Aftermarket work and accessories depreciate more than the car

Another thing in favor of used cars is that any accessories they have, such as cool aftermarket wheels, or toppers on pickup trucks, are rarely worth more than 30 percent to 40 percent of what they cost new, increasing your bang for the buck when you shop used.


Beyond the question of new or used, there comes your tolerance for repairs and breakdowns. Simply put, Asian-made automobiles are the most reliable and durable. American brands from what used to be known as the “Big Three” (Chevrolet, Chrysler and Ford) have massively closed the gap in short-term reliability over the first year, though they tend to lag a bit over the longer haul.

European brands are, in general, a distant third. If you’re covered by a warranty or service plan, the panache and driving pleasure served up by a Benz or BMW can be hard to beat. But for day-in, day-out trustworthiness, it’s hard to beat products from the Far East.

My own personal experiences back this up: I’ve owned something close to 50 cars (yeah, I know, it’s a sickness). Of those, I’ve had Hondas that never needed anything but routine maintenance, even at large six-figure mileage figures, to various European exotica that almost ate me alive with repairs and depreciation.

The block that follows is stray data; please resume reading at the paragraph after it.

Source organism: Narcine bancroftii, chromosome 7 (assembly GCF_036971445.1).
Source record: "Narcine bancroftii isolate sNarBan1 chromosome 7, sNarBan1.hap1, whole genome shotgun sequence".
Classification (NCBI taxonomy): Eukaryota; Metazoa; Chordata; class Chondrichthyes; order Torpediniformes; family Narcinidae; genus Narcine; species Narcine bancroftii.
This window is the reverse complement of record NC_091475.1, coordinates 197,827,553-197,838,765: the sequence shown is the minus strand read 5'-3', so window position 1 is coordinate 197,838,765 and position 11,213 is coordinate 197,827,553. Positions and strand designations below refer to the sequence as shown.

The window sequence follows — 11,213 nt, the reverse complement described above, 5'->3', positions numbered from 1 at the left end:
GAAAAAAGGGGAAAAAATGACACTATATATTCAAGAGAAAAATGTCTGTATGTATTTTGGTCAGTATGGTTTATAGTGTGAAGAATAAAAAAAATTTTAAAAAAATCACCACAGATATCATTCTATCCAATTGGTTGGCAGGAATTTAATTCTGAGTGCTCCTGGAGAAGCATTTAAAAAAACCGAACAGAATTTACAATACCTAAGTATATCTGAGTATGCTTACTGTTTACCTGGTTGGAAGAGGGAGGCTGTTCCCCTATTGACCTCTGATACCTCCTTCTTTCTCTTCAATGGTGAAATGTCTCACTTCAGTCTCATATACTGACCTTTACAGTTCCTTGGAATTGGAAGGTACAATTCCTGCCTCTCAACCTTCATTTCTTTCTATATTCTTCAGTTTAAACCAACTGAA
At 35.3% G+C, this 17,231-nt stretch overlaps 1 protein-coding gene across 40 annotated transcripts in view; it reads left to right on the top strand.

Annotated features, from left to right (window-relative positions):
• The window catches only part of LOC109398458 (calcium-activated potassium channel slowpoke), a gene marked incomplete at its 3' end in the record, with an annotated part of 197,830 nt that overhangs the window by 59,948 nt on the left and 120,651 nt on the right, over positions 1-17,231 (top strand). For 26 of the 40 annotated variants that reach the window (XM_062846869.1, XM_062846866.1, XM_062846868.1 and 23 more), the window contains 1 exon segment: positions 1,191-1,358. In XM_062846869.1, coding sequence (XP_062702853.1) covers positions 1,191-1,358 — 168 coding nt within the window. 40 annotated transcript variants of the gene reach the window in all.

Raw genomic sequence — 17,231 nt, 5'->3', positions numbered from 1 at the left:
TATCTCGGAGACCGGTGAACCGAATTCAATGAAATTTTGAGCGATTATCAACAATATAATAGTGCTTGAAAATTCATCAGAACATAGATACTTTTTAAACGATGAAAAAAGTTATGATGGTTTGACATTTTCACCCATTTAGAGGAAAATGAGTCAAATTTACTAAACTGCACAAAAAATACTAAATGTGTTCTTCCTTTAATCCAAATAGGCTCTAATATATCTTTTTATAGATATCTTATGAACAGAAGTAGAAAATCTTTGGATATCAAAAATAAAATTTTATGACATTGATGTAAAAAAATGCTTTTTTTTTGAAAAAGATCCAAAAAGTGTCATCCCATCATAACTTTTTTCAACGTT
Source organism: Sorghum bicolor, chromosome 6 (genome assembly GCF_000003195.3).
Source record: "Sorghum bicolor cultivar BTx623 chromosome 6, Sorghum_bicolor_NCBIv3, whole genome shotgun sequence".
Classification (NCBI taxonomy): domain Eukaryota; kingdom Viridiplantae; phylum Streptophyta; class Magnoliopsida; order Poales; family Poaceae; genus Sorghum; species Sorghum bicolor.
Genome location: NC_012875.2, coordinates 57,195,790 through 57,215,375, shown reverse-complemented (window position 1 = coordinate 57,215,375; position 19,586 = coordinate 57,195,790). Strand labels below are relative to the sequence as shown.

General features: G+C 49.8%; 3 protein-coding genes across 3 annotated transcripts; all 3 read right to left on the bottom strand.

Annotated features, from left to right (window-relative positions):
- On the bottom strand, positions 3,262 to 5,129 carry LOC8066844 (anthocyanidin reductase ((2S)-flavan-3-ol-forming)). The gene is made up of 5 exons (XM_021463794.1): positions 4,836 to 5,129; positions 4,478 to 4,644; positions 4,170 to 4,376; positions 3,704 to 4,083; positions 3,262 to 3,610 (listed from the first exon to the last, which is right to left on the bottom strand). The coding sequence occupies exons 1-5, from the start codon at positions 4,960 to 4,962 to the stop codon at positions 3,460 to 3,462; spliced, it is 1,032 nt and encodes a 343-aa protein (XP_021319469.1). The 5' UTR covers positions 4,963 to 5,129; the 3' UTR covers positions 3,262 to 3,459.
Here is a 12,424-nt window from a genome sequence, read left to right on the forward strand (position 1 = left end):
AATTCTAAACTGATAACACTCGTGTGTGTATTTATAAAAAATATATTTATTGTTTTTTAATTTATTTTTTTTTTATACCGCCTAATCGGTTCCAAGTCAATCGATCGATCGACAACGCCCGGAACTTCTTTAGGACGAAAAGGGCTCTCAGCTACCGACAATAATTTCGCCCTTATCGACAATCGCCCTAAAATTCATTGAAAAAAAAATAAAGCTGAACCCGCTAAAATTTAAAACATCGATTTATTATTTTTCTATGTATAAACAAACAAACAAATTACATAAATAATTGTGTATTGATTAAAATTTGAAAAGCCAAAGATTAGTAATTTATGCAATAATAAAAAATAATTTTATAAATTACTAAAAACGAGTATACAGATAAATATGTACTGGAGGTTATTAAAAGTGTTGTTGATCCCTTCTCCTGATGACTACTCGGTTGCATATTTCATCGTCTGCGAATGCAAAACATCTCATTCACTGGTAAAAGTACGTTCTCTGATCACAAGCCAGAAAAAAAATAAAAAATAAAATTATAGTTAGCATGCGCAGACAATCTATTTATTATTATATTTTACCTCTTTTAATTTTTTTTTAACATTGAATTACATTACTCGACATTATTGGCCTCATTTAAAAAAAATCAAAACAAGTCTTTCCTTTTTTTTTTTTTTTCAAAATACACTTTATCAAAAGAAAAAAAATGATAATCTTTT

Thankfully, consumers are demanding and cars just keep getting more and more reliable. JD Power and other firms measure the number of problems cars have both when new and a few years old—and, in general, the statistics are better most every year

If reliability is really important to you, go Asian—especially on used vehicles.


Fuel costs are roughly one quarter of total CPM on newer cars; on older vehicles that aren’t depreciating much, they’re obviously a greater percentage of the whole. But I’ve seen people make incredibly shortsighted decisions to either buy or sell based on the cost of gasoline. While it is shocking to pump $100 into your tank when fuel prices spike, it is critical to figure out how much extra per year that gas is costing you, especially before you take thousands of dollars less on trade for your SUV or pickup. Here’s a quick calculation you can do.

You can use this two ways: First, to compare how much more fuel is costing you as pump prices increase; and secondly, to see how much more or less different vehicles will really cost you to run. You will often find that a “gas guzzler” will only cost $30 or $40 more per month than a vehicle that gets better real-world mileage— meaning you’d be foolish to trade it in and loose thousands of dollars.

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